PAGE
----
Lewisville-based freestanding emergency room chain Adeptus Health has been acquired by New York hedge fund Deerfield Management and is emerging from bankruptcy.
The companies announced the news in statements issued Monday.
Adeptus, the nation’s largest operator of the standalone emergency facilities, filed for bankruptcy this spring after a string of earnings losses. The company took out a $7.5 million short-term loan in March, and in April, Deerfield acquired about $212 million of its debt.
Adeptus said last week that a Texas judge had accepted its financial restructuring plan. Effective Monday, the company is now owned by affiliates of Deerfield and is free of all long-term debt.
Frank Williams, who had served as the chief financial officer, is now the CEO, and Gregory Scott, formerly the chairman and interim CEO, is now executive chairman.
The reorganized entity of 99 freestanding emergency rooms across seven U.S. markets is no longer publicly traded. The ADPT symbol on the New York Stock Exchange is deleted.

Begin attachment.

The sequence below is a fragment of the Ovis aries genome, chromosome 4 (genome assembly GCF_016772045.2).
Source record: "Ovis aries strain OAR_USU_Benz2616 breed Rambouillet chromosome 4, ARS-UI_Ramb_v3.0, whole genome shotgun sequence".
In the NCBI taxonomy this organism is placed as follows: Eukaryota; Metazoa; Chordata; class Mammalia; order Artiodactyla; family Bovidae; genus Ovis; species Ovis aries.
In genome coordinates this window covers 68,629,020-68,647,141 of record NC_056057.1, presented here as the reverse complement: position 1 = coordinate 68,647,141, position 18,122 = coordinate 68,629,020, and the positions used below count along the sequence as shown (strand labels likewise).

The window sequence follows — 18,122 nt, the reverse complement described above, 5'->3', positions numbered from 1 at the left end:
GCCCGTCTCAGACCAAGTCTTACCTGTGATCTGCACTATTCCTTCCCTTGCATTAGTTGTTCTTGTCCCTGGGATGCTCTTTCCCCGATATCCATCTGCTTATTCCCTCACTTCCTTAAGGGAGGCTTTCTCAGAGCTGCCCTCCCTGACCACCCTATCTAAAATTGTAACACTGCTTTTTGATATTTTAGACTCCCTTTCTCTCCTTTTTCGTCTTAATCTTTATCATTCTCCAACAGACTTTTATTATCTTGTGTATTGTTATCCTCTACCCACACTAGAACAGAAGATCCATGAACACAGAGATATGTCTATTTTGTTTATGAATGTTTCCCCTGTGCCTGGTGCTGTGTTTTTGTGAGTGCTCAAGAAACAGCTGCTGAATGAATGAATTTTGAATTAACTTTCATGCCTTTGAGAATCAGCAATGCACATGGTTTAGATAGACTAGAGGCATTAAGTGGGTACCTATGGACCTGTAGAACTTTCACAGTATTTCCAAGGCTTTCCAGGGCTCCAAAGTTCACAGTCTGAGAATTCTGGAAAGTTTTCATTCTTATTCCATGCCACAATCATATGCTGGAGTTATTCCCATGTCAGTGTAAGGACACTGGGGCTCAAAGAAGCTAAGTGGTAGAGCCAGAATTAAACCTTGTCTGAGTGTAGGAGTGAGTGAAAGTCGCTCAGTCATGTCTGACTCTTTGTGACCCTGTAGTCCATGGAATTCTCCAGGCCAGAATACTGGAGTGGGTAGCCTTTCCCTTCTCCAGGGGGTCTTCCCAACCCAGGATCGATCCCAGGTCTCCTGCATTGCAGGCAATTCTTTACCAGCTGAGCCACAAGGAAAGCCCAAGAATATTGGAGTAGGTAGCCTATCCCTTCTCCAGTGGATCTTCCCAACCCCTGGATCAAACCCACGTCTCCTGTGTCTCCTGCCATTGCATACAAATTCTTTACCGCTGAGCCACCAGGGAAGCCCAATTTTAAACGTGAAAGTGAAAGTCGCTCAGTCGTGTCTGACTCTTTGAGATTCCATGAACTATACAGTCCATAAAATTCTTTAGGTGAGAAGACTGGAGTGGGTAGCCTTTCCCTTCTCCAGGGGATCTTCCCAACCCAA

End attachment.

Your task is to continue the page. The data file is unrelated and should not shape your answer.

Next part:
Deerfield said that it plans to expand value and go “beyond capital to seek an evolved health care service paradigm that better aligns with patient and industry needs,” including further integration with hospital networks to increase accessibility.
Founded in 2002, Adeptus quickly became an expansive enterprise when it went public in 2014. But the company suffered from low patient volumes and billing and collection issues, its high costs alarmed consumers, and researchers criticized the location choices of the for-profit model.
For example, a study released Monday in the health policy journal Health Affairs is the latest to look at the proliferation of freestanding facilities, which outnumber hospitals in Texas and are often run as businesses by physician-entrepreneurs.
Like previous studies, it found that the satellite facilities tend to cluster around major metro areas, like Houston, Dallas and Austin, which already have…